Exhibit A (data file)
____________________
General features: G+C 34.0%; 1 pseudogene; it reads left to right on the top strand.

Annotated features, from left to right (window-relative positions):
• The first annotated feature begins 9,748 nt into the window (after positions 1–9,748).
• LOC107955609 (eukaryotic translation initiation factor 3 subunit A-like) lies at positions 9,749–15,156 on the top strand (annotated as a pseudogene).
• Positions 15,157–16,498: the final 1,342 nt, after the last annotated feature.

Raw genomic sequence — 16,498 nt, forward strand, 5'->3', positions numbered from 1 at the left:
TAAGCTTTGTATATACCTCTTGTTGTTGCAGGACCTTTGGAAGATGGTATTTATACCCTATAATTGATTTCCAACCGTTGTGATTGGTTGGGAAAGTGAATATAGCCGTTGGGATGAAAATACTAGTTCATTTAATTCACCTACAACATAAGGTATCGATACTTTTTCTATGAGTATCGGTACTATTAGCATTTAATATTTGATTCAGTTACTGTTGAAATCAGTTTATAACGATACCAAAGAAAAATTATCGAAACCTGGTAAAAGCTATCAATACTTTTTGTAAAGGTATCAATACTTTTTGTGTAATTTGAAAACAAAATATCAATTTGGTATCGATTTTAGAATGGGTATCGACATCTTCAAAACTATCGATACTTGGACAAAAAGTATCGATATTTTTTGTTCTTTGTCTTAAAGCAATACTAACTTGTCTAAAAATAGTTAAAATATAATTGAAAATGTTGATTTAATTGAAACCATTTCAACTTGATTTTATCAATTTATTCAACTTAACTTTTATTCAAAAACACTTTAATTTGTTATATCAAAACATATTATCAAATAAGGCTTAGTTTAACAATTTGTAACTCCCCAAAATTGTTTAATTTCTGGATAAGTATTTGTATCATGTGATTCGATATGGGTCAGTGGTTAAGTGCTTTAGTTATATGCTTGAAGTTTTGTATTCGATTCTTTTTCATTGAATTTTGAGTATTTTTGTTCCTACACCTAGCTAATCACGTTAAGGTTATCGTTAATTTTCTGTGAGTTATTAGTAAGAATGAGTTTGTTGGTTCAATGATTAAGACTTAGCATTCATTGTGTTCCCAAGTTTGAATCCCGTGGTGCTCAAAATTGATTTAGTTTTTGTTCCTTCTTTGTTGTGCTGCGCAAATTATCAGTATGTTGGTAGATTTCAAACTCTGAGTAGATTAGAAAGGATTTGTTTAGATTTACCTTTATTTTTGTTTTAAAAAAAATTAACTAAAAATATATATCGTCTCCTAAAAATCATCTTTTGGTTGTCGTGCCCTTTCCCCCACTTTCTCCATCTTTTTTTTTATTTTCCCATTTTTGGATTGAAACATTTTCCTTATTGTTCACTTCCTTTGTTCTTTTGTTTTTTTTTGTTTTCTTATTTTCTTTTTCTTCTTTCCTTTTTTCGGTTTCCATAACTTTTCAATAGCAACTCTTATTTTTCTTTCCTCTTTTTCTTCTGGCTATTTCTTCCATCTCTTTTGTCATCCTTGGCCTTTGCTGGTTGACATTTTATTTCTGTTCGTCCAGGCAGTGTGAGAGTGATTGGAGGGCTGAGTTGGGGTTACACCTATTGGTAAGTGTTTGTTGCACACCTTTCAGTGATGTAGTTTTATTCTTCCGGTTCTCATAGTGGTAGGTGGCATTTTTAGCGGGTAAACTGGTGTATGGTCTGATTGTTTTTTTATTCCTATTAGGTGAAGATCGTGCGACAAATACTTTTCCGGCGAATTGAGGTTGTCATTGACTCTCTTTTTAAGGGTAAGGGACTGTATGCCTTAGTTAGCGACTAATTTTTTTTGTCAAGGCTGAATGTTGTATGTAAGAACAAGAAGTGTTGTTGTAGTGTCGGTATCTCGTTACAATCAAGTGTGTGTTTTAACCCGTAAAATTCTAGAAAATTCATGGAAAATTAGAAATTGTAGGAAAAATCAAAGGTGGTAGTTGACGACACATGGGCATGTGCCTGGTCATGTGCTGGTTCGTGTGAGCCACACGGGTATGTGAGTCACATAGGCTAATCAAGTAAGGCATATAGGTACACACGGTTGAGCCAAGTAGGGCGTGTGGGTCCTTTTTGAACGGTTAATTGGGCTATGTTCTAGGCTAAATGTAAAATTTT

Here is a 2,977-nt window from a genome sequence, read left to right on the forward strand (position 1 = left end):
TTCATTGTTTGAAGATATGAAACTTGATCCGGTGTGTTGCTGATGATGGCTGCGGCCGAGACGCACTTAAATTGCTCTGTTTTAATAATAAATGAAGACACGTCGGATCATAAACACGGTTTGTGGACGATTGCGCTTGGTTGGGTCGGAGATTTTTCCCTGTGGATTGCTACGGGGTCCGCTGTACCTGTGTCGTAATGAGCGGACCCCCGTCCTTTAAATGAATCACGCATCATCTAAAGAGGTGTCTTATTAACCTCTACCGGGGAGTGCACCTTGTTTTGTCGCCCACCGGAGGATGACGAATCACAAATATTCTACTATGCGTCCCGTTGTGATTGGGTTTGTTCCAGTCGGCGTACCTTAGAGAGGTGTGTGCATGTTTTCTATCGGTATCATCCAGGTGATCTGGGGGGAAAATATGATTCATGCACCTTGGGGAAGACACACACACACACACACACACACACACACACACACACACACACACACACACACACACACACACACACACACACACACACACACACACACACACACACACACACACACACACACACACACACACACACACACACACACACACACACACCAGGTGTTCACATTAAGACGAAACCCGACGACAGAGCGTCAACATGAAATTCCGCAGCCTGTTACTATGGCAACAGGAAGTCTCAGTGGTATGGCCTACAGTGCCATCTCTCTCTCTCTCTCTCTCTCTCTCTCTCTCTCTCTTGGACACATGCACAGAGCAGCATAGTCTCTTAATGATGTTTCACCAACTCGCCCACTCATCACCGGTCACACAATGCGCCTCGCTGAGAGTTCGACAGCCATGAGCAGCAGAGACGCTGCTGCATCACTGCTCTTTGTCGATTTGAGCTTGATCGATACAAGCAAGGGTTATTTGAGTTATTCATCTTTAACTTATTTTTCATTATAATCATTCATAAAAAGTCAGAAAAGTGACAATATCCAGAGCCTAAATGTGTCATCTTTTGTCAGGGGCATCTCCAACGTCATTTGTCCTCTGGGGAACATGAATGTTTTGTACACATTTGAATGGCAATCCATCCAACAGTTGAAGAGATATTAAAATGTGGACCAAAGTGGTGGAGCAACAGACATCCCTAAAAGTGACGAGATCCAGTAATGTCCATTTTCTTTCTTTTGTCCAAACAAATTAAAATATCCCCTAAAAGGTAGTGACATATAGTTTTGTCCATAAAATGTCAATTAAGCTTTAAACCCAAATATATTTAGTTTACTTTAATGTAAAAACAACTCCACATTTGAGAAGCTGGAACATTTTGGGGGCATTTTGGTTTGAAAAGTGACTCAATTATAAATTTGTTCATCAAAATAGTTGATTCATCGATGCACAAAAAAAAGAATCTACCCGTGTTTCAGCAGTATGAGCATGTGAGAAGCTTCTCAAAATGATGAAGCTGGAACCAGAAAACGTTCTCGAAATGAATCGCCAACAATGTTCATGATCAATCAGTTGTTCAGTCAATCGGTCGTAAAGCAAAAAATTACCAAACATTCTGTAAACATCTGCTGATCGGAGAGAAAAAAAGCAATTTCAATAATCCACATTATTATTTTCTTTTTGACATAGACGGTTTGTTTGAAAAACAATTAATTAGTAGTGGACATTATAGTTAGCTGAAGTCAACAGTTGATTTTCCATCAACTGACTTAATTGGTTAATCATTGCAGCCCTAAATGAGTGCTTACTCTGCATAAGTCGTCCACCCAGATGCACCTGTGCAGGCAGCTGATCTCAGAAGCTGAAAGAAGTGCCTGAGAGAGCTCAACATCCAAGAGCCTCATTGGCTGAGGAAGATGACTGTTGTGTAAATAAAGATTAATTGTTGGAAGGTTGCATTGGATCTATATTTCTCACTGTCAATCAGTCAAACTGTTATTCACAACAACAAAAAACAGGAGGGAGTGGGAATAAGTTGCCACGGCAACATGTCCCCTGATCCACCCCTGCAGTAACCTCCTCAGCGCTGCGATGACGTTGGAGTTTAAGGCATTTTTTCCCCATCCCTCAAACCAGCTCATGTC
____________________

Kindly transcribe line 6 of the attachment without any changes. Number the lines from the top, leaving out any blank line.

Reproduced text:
Raw genomic sequence — 16,498 nt, forward strand, 5'->3', positions numbered from 1 at the left: